Words & Images: Dean Norbiato
If gluttonously big yellowbelly fill your fishing fancies, stop dreaming now. Don’t even bother scanning the internet or asking friends about how to fulfil this freshwater fantasy – I’ll save you the trouble! All you have to do is rally the troops, pack the finesse tools and point the rig in the direction of western NSW and punch Windamere Wonderland into the GPS. Affectionately known as ‘Windie’, the small dam is nestled in the central tablelands of New South Wales, some 35km from Mudgee, and proudly wears the tag of Australia’s premier yellowbelly fishery. Each year more dodgem car-sized yellowbelly are yanked from its pristine waters than any other lake, dam or river. If this sounds like I’m hallucinating in my own Windamere wet dream, ask any angler who has fished its waters and they’ll attest to its freakish perch and amusement-like wonder.
So if all this sounds up your alley and you’re looking to take your own gallop on a monster callop, dust off the finesse gear and let’s work out where to start the joyride.
Windamere Dam is relatively young. Public access to the dam is along the Illford-Mudgee Rd, 35km south-east of Mudgee via a coin-operated boom gate at the entrance of the Cudgegong Waters Park – the only accommodation on the lake shore. Since its inception the dam has been successfully stocked with golden perch, silver perch, Murray cod and eel-tailed catfish. The catfish were indigenous to the Cudgegong River prior to the dam’s construction and frequently chase down a lure intended for their bigger brethren that inhabit the dam. But it is the plague-like population of portly golden perch that has cemented this dam’s place in the fishing annals as a five-star ‘must visit’ freshwater amusement park. Fortunately, the dam is also devoid of the destructive European carp and redfin. While there is a small population of goldfish that you will often see swimming through the weeds, they are relatively harmless and cause no issues to the native fish.
When you rock up to Windie the first thing you will notice is the abundance of fishable structure. It’s like the dam was built, all those decades ago, with the sole purpose of constructing the world’s best yellowbelly dam. Compared with a lot of other daunting native haunts such as Eildon, in the country’s south, Windamere is a small to medium-sized dam. Outboards in the 20-30hp category are more than sufficient to buzz anglers around the dam. Anglers who navigate right from the only boat ramp on the dam, inside the Cudgegong Waters Caravan Park, will be taken up the Cudgegong river arm of the dam. Steep banks and copious amounts of drowned, standing timber litter this area.
Not as popular with anglers as the main basin, due to the heavily guarded tree-lined banks, it is an area not to be discounted as it habitually accounts for some of the biggest yellowbelly every season. Veering left from the boat ramp will quickly spill out into the dam’s main basin and you’ll be hard-pressed to keep the spin rod in the holster. Viewed by many as a lure caster’s paradise, the dam’s main basin is dominated by endless open weedy bays, rocky outcrops and vertical timber. The natural snaking nature of the dam sees small inlets, bays and pockets created all the way up to the dam towards the manmade wall. Each of these areas comes with its own unbridled potential, but all require subtle variations in technique and tactics to ensure you get your own seat on this golden rollercoaster ride.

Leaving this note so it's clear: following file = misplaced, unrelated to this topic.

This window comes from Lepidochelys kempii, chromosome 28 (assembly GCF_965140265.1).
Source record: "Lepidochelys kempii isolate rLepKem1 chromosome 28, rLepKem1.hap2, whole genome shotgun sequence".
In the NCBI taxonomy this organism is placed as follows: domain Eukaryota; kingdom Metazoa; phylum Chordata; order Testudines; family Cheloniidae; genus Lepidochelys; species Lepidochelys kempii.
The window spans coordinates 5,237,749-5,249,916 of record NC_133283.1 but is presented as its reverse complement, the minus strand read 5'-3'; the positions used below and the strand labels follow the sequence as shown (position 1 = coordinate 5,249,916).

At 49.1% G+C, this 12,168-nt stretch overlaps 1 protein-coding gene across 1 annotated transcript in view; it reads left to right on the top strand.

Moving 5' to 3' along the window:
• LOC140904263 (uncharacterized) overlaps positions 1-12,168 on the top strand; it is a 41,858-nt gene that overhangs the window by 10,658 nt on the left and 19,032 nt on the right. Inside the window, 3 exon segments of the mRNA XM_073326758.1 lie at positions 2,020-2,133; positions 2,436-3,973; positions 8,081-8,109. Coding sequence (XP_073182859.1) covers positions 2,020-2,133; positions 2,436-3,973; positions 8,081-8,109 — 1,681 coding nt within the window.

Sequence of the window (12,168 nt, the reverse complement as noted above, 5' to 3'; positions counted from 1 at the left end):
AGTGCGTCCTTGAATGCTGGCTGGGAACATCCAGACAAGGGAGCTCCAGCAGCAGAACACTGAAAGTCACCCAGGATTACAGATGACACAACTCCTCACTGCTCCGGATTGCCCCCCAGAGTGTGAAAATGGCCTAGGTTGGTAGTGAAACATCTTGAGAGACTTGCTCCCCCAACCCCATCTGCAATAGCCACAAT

Arguably the most profitable of all areas to target trophy yellas in Windie are the abundant open banks. While slightly different in shape and size, what links them all is the sheer biomass of monster yellowbelly. Large schools of undernourished fish swarm the dam’s margins, as they forage for a feed in an effort to put on any condition they lost over the chilly winter period. Popular prey in these areas includes small baitfish, shrimps, yabbies, worms and other creatures and crustaceans that live in the dam’s dense weed. When targeting these shallow areas in the 1m-3m depth bracket, we like to strap on the polarised sunnies and suspending minnows. Commonly built like a stick minnow with a long thin bib, these neutrally buoyant lures such as the Jackall Squirrel 67SP or the River2Sea Jerk Shad comfortably reach 3m on the crank. Unlike lipless crankbaits, these lures need to be cast tight against the bank and twitched and paused back to the boat. It is paramount to vary your twitches and pauses to impart a fleeing baitfish action on your lure. Suspending minnows are great for targeting perch pigging out in the shallows because their neutrally buoyant nature will see them, when paused, hang in the fishes’ face, goading them to strike.
Most standing timber in Windie is in slightly deeper water. Obviously there will be clusters of trees in shallow bays, but as a general rule they inhabit water in excess of 3m. As a result of the slightly deeper nature of the water, we rely on lipless crankbaits to entice a bite when fishing between 3m and 8m in depth. When cranking through the trees, the two most common retrieval methods are a ‘slow roll’ and a ‘hop and drop’. As the name suggests, the slow roll is a simple yet effective way to target springtime perch with lures such as the Jackall TN60, Jackall Mask Vibe, TD Woofer and Megabass Vibration-X Jr. Standing in a boat 15m-20m from a cluster of trees, the technique requires the angler to pitch their lipless lure between the standing timber, before letting it waft to the bottom. Once the lure touches down simply engage your handle and at a slow walking pace wind your lure back to the boat – it’s really that easy! The second method is as simple as it is effective and requires the same set-up cast as the slow roll. Once the lure achieves depth you gently lift the rod tip (hop) to 10 o’clock before slowly lowering (drop) the lure making sure you wind down the slack. Repeat this process until the lure is back at the boat. A word of warning, failing to take up the slack of the line during the down phase will lead to missed opportunities, as yellowbelly who pluck at a limp line rarely find the hooks.